Jersey Finance’s Corrigan is bullish: “This vote is about the relationship between the UK and the EU – not about the relationship between Jersey and the UK. In 1972, Jersey negotiated a deal which governed our formal relationship with the EU. If the UK were to vote to leave the EU, Jersey’s government would have two years to negotiate an agreement which enabled us to remain competitive. I won’t deal in hypothetical scenarios, but what I can say is that Jersey’s industry, regulator and government remain alert to global changes. We have been a leading IFC for the last 50 years, and will continue to adapt in order to remain competitive.

“Markets don’t like uncertainty, but any uncertainty in the lead up to the vote is universal. Our job is to ensure that business is aware that Jersey remains independent and open for business, and that we are ready to adapt – if required – in order to remain competitive,” he added. 

Gibraltar is worried
Gibraltar is an interesting case because as well as being a British overseas territory that shares a border with Spain, it is also part of the EU, having joined the European Economic Community (as it was called at the time) under the UK in 1973.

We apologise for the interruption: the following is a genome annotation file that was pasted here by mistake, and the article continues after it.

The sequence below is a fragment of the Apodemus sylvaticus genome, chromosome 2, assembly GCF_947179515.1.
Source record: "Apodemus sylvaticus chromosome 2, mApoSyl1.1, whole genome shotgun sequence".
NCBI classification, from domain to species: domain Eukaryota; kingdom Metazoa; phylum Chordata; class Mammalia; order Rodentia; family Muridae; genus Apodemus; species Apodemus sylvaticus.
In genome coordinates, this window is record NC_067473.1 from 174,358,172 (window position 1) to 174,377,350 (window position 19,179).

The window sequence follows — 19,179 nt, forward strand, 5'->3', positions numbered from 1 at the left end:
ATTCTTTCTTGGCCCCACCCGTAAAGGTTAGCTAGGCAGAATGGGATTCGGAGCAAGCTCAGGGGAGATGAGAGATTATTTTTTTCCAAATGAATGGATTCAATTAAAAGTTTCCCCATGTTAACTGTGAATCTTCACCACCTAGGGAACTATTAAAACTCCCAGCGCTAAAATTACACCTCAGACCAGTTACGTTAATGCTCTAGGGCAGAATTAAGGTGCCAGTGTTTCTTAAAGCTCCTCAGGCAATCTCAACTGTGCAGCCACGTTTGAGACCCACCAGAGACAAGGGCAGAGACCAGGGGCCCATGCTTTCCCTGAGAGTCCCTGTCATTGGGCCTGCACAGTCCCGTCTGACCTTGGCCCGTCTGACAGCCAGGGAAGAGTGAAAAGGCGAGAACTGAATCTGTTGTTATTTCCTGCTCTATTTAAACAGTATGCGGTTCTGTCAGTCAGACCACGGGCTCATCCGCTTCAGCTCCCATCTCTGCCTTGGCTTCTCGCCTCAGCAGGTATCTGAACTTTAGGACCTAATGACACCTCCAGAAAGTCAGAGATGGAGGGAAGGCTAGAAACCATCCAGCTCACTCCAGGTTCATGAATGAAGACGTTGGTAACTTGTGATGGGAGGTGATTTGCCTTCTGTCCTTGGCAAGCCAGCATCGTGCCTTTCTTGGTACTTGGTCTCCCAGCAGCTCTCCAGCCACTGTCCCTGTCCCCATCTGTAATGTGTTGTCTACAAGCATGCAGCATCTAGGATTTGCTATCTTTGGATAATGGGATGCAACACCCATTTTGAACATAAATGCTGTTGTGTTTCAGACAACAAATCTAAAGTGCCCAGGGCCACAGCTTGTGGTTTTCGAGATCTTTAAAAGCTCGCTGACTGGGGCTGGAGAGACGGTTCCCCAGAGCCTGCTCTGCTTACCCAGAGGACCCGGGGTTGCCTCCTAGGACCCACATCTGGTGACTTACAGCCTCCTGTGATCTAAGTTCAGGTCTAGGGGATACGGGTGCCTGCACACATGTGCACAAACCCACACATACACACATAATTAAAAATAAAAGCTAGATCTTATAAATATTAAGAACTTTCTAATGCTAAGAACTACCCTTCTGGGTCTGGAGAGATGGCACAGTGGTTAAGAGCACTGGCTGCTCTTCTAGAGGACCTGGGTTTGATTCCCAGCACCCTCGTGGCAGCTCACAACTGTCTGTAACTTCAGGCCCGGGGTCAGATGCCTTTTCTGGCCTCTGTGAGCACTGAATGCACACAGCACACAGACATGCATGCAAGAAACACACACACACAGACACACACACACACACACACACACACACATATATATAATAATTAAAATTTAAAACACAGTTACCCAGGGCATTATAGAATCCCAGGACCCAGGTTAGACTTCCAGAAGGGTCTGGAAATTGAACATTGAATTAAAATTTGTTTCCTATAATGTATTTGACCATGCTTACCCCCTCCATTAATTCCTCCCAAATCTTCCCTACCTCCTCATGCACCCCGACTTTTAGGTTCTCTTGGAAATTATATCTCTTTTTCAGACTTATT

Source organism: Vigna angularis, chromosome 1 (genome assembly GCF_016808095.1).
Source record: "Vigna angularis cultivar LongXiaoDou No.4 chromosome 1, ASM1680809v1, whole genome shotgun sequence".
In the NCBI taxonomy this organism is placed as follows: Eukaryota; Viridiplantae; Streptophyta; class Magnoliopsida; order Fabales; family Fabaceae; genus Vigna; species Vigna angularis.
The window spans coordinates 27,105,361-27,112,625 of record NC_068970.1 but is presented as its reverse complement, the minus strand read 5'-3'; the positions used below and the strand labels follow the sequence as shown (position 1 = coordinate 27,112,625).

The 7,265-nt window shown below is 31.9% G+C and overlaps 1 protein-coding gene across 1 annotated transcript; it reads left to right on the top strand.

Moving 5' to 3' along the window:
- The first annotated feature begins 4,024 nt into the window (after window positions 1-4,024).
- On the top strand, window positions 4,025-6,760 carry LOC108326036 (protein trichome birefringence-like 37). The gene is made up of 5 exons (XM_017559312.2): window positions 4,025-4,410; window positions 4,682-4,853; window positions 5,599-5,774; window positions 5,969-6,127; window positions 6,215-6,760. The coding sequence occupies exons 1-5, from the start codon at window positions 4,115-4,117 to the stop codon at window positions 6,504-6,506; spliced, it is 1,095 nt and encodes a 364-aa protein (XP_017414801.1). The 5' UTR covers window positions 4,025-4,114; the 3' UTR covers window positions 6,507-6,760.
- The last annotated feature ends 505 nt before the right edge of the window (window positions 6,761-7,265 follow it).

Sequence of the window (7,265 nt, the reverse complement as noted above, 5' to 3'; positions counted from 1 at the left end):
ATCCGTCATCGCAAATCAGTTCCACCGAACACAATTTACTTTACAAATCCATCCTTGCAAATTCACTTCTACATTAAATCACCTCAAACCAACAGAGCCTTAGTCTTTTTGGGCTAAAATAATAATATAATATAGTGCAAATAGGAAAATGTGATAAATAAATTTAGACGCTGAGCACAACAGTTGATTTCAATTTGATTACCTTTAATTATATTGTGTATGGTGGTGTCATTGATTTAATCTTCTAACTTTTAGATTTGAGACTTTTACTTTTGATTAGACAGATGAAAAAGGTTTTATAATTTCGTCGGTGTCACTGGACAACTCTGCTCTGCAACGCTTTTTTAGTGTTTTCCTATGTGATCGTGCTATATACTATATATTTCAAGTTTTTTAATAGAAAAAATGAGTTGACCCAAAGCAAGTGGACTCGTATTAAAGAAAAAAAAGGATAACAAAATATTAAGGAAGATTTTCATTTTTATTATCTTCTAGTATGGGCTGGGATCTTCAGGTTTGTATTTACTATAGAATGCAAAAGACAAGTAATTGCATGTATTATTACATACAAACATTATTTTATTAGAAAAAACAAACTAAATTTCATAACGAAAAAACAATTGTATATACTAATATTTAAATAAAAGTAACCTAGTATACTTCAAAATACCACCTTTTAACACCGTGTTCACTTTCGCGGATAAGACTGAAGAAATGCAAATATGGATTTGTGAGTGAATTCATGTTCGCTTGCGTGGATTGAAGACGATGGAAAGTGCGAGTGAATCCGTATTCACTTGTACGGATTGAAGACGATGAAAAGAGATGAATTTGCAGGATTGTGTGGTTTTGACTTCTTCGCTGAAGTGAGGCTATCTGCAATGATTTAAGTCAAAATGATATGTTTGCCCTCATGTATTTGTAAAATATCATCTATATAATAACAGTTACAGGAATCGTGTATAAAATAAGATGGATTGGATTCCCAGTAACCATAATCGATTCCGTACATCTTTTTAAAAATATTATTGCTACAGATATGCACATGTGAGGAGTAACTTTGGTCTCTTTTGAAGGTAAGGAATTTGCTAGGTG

This IFC is worried. Yesterday, the government of Gibraltar, in a report about EU membership and Brexit sent to lawmakers in the UK parliament, noted that in 2013, UK prime minister David Cameron (who is in favour of the UK staying in the EU) had to intervene when Spain imposed heavy border controls between itself and Gibraltar. The risk of Spain exploiting Brexit to seize Gibraltar is a concern. 

“It is important that there should be clarity as to the rights the British Government will protect and defend for Gibraltar in the context of its own negotiations if the referendum decides for leaving the EU,” the report said, adding that the UK must guard against attempts by Spain to take advantage of the present situation by advancing its claim to Gibraltar.

“EU membership has been an important factor in the development of Gibraltar’s economy,” Gibraltar’s government said, arguing that Gibraltar has embraced the challenge of complying with EU regulations and directives. It said access to the EU’s single market is important to Gibraltar’s economy and added that commerce in Gibraltar, and indeed in the neighbouring Spanish region, relies on free flow through the border.

Although it is part of the EU, Gibraltar is outside the customs union and VAT area and is exempted from the Common Agricultural Policy. It is also outside the EU’s Schengen Area (in which persons can travel without a passport). Gibraltar's government and parliament are responsible for turning EU law into local law. There is no option for Gibraltar to cancel its EU membership separately from the UK. Gibraltarians count as British nationals for the purposes of Community law.